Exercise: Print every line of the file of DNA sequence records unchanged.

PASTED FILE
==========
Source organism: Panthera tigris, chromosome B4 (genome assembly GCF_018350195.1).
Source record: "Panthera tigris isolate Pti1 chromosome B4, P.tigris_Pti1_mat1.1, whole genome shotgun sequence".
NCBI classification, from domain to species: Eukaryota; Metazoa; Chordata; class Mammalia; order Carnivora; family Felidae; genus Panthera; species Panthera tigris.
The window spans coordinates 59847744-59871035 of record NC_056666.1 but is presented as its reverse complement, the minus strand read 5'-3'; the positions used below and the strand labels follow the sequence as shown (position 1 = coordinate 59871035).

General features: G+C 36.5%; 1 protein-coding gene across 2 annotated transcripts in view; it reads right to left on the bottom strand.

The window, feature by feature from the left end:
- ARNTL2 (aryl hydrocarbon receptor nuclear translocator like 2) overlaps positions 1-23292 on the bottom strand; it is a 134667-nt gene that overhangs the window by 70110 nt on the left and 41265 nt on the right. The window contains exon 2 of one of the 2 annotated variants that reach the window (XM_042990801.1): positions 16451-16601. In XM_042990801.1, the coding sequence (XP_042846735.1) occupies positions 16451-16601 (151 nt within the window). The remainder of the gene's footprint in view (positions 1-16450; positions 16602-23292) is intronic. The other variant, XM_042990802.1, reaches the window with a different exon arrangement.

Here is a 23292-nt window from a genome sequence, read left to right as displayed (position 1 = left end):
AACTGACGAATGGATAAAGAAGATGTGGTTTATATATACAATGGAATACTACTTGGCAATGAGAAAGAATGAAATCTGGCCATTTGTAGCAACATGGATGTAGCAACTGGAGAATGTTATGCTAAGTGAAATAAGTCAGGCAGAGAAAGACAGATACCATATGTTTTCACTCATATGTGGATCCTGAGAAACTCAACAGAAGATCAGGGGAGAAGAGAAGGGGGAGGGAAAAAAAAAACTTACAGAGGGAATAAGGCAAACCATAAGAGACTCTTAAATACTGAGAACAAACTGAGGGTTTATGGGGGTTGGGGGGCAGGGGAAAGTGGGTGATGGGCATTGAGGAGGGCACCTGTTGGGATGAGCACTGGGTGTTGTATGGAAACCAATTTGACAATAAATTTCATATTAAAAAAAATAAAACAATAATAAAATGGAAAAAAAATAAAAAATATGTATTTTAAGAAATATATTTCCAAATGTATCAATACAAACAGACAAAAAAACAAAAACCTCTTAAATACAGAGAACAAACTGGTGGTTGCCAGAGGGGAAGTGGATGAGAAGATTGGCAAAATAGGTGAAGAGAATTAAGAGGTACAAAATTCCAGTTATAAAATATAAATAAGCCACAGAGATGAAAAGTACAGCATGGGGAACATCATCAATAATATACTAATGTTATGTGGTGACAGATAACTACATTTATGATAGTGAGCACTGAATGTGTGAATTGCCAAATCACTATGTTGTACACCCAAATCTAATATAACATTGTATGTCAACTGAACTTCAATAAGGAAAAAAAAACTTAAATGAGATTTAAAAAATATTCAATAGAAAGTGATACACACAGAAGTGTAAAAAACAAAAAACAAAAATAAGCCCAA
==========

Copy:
Source organism: Panthera tigris, chromosome B4 (genome assembly GCF_018350195.1).
Source record: "Panthera tigris isolate Pti1 chromosome B4, P.tigris_Pti1_mat1.1, whole genome shotgun sequence".
NCBI classification, from domain to species: Eukaryota; Metazoa; Chordata; class Mammalia; order Carnivora; family Felidae; genus Panthera; species Panthera tigris.
The window spans coordinates 59847744-59871035 of record NC_056666.1 but is presented as its reverse complement, the minus strand read 5'-3'; the positions used below and the strand labels follow the sequence as shown (position 1 = coordinate 59871035).

General features: G+C 36.5%; 1 protein-coding gene across 2 annotated transcripts in view; it reads right to left on the bottom strand.

The window, feature by feature from the left end:
- ARNTL2 (aryl hydrocarbon receptor nuclear translocator like 2) overlaps positions 1-23292 on the bottom strand; it is a 134667-nt gene that overhangs the window by 70110 nt on the left and 41265 nt on the right. The window contains exon 2 of one of the 2 annotated variants that reach the window (XM_042990801.1): positions 16451-16601. In XM_042990801.1, the coding sequence (XP_042846735.1) occupies positions 16451-16601 (151 nt within the window). The remainder of the gene's footprint in view (positions 1-16450; positions 16602-23292) is intronic. The other variant, XM_042990802.1, reaches the window with a different exon arrangement.

Here is a 23292-nt window from a genome sequence, read left to right as displayed (position 1 = left end):
AACTGACGAATGGATAAAGAAGATGTGGTTTATATATACAATGGAATACTACTTGGCAATGAGAAAGAATGAAATCTGGCCATTTGTAGCAACATGGATGTAGCAACTGGAGAATGTTATGCTAAGTGAAATAAGTCAGGCAGAGAAAGACAGATACCATATGTTTTCACTCATATGTGGATCCTGAGAAACTCAACAGAAGATCAGGGGAGAAGAGAAGGGGGAGGGAAAAAAAAAACTTACAGAGGGAATAAGGCAAACCATAAGAGACTCTTAAATACTGAGAACAAACTGAGGGTTTATGGGGGTTGGGGGGCAGGGGAAAGTGGGTGATGGGCATTGAGGAGGGCACCTGTTGGGATGAGCACTGGGTGTTGTATGGAAACCAATTTGACAATAAATTTCATATTAAAAAAAATAAAACAATAATAAAATGGAAAAAAAATAAAAAATATGTATTTTAAGAAATATATTTCCAAATGTATCAATACAAACAGACAAAAAAACAAAAACCTCTTAAATACAGAGAACAAACTGGTGGTTGCCAGAGGGGAAGTGGATGAGAAGATTGGCAAAATAGGTGAAGAGAATTAAGAGGTACAAAATTCCAGTTATAAAATATAAATAAGCCACAGAGATGAAAAGTACAGCATGGGGAACATCATCAATAATATACTAATGTTATGTGGTGACAGATAACTACATTTATGATAGTGAGCACTGAATGTGTGAATTGCCAAATCACTATGTTGTACACCCAAATCTAATATAACATTGTATGTCAACTGAACTTCAATAAGGAAAAAAAAACTTAAATGAGATTTAAAAAATATTCAATAGAAAGTGATACACACAGAAGTGTAAAAAACAAAAAACAAAAATAAGCCCAA